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Former journalist who helped save press club dies at 75

Tributes have been paid to a former journalist who began his career in the regional press and went on to help to save a press club from closure, after his death at the age of 75.

Alan Jones, left, started his career as a junior reporter on the Widnes Weekly News and went on to work for the Daily Express, before setting up his own agency, Delta Press.

He become a regular contributor to the Mirror and Sunday Mirror, specialising in medical stories, celebrity exclusives and human interest tales..

He was also a key member of Liverpool Press Club and helped save it after it went into liquidation in 1989, later becoming its president in 2006.

Alan died in University Hospital Aintree after fighting a debilitating illness for more than a year.

Ken Bennett, former Northern news editor of the Sunday Mirror and another former president of the press club, said: “Alan Jones has been my dearest friend and closest confidant for more than 50 years.

“He was a truly remarkable journalist, respected throughout the media world for his professionalism and integrity. His love for his colleagues and the Liverpool Press Club was legendary.

“His passion to maintain and grow the club and foster its worldwide relationships has been a shining example to anyone, of any age, who is proud to be journalist and proud to have worked or hailed from Liverpool.”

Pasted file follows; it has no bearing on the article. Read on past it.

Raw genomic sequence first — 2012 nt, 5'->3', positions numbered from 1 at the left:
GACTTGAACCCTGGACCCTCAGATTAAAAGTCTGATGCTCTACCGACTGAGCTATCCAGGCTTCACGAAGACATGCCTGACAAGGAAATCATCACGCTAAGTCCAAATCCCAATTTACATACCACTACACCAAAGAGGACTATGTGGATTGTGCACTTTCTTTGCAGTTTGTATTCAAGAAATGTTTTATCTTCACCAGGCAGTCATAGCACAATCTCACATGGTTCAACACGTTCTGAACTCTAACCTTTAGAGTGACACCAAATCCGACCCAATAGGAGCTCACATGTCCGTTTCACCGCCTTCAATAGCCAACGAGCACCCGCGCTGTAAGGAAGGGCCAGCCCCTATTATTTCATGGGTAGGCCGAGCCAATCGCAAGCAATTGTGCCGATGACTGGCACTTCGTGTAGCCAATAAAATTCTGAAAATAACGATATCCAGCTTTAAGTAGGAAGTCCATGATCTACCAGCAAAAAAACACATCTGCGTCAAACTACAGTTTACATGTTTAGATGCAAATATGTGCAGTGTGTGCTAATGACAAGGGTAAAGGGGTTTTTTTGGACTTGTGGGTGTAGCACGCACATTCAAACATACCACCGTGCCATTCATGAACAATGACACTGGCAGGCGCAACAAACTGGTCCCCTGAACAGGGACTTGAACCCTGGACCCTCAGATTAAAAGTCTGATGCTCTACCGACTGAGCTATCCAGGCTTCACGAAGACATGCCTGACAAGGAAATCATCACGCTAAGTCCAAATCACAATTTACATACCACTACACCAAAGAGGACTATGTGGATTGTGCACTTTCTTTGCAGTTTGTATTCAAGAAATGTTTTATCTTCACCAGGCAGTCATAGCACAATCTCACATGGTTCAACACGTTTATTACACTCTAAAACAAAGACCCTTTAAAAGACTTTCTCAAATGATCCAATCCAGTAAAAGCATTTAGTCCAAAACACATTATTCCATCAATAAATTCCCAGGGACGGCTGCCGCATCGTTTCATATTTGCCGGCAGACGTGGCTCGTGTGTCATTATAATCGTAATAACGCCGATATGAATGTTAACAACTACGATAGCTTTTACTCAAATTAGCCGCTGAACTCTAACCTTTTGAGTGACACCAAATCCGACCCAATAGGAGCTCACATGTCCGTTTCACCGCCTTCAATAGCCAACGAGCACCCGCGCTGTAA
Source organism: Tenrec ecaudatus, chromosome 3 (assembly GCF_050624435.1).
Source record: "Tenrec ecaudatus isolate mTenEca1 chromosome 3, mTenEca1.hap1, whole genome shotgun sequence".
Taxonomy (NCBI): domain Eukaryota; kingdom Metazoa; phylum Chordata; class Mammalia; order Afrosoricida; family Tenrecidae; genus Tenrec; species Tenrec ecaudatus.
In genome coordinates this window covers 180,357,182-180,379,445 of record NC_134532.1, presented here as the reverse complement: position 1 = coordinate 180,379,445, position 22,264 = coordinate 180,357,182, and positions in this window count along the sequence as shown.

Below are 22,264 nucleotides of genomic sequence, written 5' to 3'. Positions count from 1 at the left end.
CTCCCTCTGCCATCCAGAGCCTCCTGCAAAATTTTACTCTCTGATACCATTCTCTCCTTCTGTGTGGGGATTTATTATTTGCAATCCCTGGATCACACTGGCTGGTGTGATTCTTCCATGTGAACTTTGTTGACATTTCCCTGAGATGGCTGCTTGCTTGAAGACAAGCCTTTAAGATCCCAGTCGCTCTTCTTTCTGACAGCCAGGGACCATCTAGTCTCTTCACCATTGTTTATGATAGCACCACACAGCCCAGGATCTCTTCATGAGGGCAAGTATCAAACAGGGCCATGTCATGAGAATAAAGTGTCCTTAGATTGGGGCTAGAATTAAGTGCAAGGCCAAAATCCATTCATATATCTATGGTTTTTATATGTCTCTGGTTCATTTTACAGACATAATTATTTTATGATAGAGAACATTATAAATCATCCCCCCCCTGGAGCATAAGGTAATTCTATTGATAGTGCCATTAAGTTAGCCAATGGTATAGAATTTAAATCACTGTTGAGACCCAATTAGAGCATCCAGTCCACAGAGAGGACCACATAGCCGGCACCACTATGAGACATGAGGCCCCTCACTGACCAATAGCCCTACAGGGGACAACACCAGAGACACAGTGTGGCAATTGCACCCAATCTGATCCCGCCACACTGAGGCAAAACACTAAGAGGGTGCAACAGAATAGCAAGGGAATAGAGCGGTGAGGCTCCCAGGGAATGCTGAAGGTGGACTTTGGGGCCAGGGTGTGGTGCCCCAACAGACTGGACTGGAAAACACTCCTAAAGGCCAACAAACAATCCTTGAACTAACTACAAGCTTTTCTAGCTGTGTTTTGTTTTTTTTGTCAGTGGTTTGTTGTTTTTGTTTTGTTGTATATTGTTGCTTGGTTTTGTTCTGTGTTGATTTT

After begininning his career on the Widnes Weekly News, Alan spent 18 months in National Service in the Royal Signals Regiment, before returning to journalism.

He soon landed a job as a reporter and later a sub-editor with the Daily Express before becoming a freelance and setting up his own agency in Liverpool in the 1960s.

Press Club organiser Chris Johnson said: “I’m truly honoured to have counted Alan as a friend. I got to know him over the last twenty years and was privileged to earn his trust.

“Alan was unique and I never heard a bad word spoken about him. He was real gentleman who simply exuded charm and combined a great sense of humour with unshakable integrity that endeared him everyone he met.

“His most amazing talent was the knack he possessed of effortlessly influencing people to do the right thing, usually with nothing more than a wrinkled grin, gently raised eyebrow or a frown of dismay.

“With Alan’s passing a real giant of our generation has been lost. We really will never see his like again.”

Alan is survived by his wife Ann, son Matthew, daughter Annette and their grandchildren.